temporary transfers. Again, I should say that there was twice as much aickness in Tayabas Province during the rainy season as in the other two provinces put together, and a number of teachers were transferred on this account. Some female teachers were transferred because of the transfer of troops. Males could be left in ungarrisoned towns.

Although this territory of Cavite, Tayabas, and Batangas has been long disturbed by war and ladrones, there does not seem to have been any great danger of loss of life. But there was always more or less danger of falling into the hands of the ladrones while traveling. The division superintendent and his deputies have often found it necessary to walk almost impassable mountain trails in the rain season, under all sorts of conditions and dangers. No teacher has been injured by runes, or insurrectos, in this territory, although several have fallen into their hands to be released almost immediately. However, Mr. H. H. Buck, deputy division superintendent of Cavite Province, was captured, had a fight, and, in the excitement, escaped, carryin away two revolvers belonging to the enemy. The other two deputies went through dangerous country, but especially is this true of Mr. G. P. Morrill, deputy for Batangas Province. The division superintendent and his deputies traveled through this country sometimes with an escort, but oftener without any. But one ran about as much risk of drowning as of any other, through crossing swollen streams and traveling in bancas in all sorts of weather, and lanufiing in heavy surfs. Traveling through a rainy season leaves one a physical wreck.


The American teachers have as a rule worked faithfully and hard. Some have worked much more than the required number of hours. Some have given both extra time and their own money also where needed. In speaking of the normal schools, I shall mention voluntary work on the part of several teachers. In one or two cases, it was rumored that teachers gave short time to the night school work in 1902. This was apparently remedied by a circular from this office mentioning the minor and stating that any night school would be closed if this were found to be the case. A few teachers went to great lengths in agitating for a transfer. Others were disgruntled for one reason or another, but in the main, the work of the American era has been satisfactory.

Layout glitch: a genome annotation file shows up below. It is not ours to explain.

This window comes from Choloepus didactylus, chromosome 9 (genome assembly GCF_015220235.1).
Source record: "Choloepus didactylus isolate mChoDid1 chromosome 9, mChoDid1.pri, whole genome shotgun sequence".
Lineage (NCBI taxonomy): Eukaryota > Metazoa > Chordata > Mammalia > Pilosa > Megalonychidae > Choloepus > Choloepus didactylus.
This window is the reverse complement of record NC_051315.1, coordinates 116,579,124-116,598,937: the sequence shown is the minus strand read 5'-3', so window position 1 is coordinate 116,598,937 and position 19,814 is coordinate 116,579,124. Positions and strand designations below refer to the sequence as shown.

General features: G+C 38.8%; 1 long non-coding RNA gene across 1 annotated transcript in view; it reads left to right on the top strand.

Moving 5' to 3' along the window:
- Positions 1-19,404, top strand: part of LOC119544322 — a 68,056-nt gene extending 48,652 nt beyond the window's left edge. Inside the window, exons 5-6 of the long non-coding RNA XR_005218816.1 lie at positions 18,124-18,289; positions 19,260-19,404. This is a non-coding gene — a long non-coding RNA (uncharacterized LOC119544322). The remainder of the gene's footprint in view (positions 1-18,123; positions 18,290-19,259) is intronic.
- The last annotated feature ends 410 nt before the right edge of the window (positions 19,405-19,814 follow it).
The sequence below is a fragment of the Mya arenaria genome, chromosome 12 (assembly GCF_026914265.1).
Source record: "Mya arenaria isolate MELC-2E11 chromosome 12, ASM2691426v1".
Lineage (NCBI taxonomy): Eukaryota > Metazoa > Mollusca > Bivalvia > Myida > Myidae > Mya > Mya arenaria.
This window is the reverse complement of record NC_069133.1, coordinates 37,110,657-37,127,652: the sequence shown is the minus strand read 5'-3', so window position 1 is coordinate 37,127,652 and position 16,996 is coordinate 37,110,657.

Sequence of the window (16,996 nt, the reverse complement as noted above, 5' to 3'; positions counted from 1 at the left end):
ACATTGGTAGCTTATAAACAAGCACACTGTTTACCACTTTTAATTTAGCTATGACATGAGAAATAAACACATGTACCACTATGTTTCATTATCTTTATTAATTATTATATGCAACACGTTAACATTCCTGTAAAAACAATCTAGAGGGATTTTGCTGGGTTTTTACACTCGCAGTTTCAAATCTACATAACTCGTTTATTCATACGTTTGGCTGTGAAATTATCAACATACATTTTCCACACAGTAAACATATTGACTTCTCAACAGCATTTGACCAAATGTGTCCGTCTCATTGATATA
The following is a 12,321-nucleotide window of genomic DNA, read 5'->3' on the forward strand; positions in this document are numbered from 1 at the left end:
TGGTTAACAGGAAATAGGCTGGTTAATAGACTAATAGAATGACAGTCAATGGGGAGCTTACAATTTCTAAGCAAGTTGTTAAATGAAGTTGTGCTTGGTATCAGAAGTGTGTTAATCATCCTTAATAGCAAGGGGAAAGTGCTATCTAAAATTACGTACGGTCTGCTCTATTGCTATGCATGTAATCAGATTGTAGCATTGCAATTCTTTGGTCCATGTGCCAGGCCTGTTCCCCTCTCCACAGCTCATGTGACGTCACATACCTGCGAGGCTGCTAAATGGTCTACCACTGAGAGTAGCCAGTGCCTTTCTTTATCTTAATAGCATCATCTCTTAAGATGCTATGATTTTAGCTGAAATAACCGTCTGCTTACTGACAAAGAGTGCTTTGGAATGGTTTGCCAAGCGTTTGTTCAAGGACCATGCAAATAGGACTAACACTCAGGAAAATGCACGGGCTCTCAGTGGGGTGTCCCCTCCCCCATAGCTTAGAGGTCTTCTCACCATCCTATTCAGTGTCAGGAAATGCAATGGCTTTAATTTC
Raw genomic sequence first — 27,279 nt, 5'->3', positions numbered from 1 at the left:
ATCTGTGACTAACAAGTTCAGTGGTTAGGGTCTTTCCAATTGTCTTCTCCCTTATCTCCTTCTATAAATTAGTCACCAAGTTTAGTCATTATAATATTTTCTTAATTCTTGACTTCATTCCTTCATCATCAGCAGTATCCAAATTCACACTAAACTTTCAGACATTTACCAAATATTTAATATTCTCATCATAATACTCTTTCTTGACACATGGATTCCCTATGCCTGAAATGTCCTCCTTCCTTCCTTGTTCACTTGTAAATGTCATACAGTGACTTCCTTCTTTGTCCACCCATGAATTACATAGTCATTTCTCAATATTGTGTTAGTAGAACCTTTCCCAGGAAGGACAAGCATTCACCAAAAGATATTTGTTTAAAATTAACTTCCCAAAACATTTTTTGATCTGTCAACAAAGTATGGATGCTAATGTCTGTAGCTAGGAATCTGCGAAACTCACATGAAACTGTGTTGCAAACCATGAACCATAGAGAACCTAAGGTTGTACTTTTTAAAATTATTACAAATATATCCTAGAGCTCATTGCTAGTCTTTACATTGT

As to the work of the American teachers in Batangas, it has been very satisfactory. Of the two teachers who were really unsatisfactory, one has resigned, the other has been transferred. This teacher, among other things, gave only about two-thirds of the time required to the school work. This matter was soon remedied by transferring her and placing her under another teacher where she was obliged to work. On the other hand, in general, it is a pleasure to state that nowhere have I found more earnest and industnous and self-sacrificing teachers than in Batangas Province.

The relation existing between the American teacher and the people of his town has usually been cordial. In a few cases, the teacher has held aloof, and in others there was incompatibility of disposition — that is, the teacher was unsuitable from a social point of view. It will, of course, be admitted that much of this social work is really self-sacrifice on the part of the teacher. On the other hand, a certain amount of it relieves the monotony of existence in out of the way places. In some towns, there is really what might be termed society, and, in such cases, it is really a pleasure to the teacher to go out among the people and talk Spanish. The sociability of the teacher is really a very vital matter to the schools. On that often depends the attitude of the presidente, who, by custom, is usually (but not invariably) king in his own bailiwick.